“I can’t breathe.”
Those three words were uttered by Eric Garner in 2014 and again by George Floyd in 2020, when both men died while in police custody.
The words have become a rallying cry for protesters. But for some, “I can’t breathe” is about more than police violence.
“It’s not just about being choked out by police brutality — it’s about being choked out because of air pollution,” said Heather McTeer Toney, a former regional administrator at the Environmental Protection Agency (EPA) under President Barack Obama and is now a national field director at Moms Clean Air Force, an advocacy group.
Communities of color in the US are more likely to breathe air pollution, despite contributing less to fouling the air. They are more likely to be exposed to contaminated water, and to live near hazardous waste sites. And as the climate crisis worsens, many groups — including poor communities and communities of color — are the most vulnerable to the dangers of a warming planet.
In short, experts say Black people in the US are dying as a result of environmental racism.
Though environmental injustice isn’t new, advocates say it hasn’t always captured the same public outrage as other forms of systemic racism.
This is how communities of color in the US are feeling the effects of environmental injustice.
The microscopic dust spewed into the air from power plants, tail pipes and wildfires is an invisible killer.
In the US, more than 30,000 deaths in a single year may have been caused by air pollution, according to a 2019 study — and air quality has gotten worse in recent years, despite recent improvements during the Covid-19 pandemic.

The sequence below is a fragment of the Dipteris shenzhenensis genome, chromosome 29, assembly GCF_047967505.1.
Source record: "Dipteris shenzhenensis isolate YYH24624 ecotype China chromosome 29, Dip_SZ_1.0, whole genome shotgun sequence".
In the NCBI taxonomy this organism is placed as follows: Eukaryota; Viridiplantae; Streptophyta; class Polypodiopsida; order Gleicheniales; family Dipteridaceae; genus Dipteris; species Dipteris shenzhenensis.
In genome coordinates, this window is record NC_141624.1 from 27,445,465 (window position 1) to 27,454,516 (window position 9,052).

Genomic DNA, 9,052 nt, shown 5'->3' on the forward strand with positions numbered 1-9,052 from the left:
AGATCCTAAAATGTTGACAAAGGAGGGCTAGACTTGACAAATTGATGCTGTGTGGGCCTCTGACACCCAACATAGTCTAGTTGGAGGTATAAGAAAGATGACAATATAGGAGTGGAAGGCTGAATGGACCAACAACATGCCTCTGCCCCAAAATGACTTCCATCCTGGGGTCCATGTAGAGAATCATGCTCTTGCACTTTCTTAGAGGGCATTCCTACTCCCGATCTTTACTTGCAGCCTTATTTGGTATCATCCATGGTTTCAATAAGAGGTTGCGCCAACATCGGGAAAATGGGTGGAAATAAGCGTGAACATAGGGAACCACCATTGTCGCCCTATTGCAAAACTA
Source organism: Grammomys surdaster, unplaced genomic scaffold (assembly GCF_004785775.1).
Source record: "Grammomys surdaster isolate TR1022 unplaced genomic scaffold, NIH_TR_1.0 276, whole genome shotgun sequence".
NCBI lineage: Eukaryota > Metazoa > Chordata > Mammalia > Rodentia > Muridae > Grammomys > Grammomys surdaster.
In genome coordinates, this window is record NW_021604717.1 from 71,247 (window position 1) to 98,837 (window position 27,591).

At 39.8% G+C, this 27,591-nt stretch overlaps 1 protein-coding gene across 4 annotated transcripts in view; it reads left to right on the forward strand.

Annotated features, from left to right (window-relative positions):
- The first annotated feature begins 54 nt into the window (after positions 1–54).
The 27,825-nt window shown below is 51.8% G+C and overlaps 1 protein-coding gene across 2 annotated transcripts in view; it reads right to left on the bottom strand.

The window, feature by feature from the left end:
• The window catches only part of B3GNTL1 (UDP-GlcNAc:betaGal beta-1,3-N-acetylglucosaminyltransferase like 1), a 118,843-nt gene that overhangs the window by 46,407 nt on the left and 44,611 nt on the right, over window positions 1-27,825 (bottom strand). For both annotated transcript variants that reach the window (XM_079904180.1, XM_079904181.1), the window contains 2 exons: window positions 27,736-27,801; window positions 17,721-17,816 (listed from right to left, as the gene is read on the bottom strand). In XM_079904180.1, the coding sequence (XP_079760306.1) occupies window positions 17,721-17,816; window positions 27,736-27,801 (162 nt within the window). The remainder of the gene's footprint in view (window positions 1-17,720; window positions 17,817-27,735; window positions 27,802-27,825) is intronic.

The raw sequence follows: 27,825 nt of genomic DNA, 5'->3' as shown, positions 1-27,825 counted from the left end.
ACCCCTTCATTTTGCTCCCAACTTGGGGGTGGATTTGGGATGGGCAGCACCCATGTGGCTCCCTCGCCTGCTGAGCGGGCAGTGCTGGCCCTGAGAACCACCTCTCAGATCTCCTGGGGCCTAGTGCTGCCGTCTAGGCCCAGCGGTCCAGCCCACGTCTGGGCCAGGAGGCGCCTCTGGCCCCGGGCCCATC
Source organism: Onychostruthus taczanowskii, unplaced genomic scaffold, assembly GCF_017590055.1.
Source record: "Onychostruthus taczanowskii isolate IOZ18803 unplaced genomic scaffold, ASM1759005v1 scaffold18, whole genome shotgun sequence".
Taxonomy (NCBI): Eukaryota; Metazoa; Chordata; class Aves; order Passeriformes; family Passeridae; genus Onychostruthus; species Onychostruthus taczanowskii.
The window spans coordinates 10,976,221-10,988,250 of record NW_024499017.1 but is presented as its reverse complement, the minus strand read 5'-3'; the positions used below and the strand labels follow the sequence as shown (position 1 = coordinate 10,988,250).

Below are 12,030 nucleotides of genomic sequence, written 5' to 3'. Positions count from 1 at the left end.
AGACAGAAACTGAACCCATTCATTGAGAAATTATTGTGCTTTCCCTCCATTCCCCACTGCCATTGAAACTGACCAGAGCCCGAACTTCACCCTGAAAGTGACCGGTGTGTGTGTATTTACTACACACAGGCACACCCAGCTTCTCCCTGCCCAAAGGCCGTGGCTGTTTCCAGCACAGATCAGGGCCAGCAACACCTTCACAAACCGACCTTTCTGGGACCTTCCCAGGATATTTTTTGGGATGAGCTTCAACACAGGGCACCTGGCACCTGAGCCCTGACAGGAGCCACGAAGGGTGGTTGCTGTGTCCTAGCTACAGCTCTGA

Communities of color are most impacted by this airborne pollution.
Though Black and Hispanic Americans generate less air pollution, they are more likely to be exposed to its harmful effects, according to a 2019 study.
“Other issues are more visceral — they’re right in your face,” said Dr. Mustafa Santiago Ali, a vice president at the National Wildlife Federation who spent 24 years at the EPA. “(With air pollution) it’s slower, but it’s still death.”
Studies have connected air pollution to a host of heart and lung diseases, and more recently, Covid-19, which has disproportionately impacted Black Americans.
A study released in April by Harvard researchers found that people infected with Covid-19 are more likely to die if they live in areas with higher air pollution.
But there are other pollutants lurking in the air that scientists and activists point to as evidence of environmental racism.
One of the most notorious examples in the US is the region dubbed “Cancer Alley,” an 85-mile corridor in Louisiana between Baton Rouge and New Orleans dotted with chemical plants.
LaPlace, a small Cancer Alley town that sits in the shadow of a synthetic rubber factory, at one point had the highest risk of cancer from air toxins in the nation, according to the EPA. More than 50% of the town’s residents are Black, US census data shows.
The town was hit hard by coronavirus. LaPlace is in St. John the Baptist Parish, which earlier this year had the highest per capita death rate from Covid-19 of anywhere in the US.
For many, Flint, Michigan, has become synonymous with the problem of mass water contamination in the US.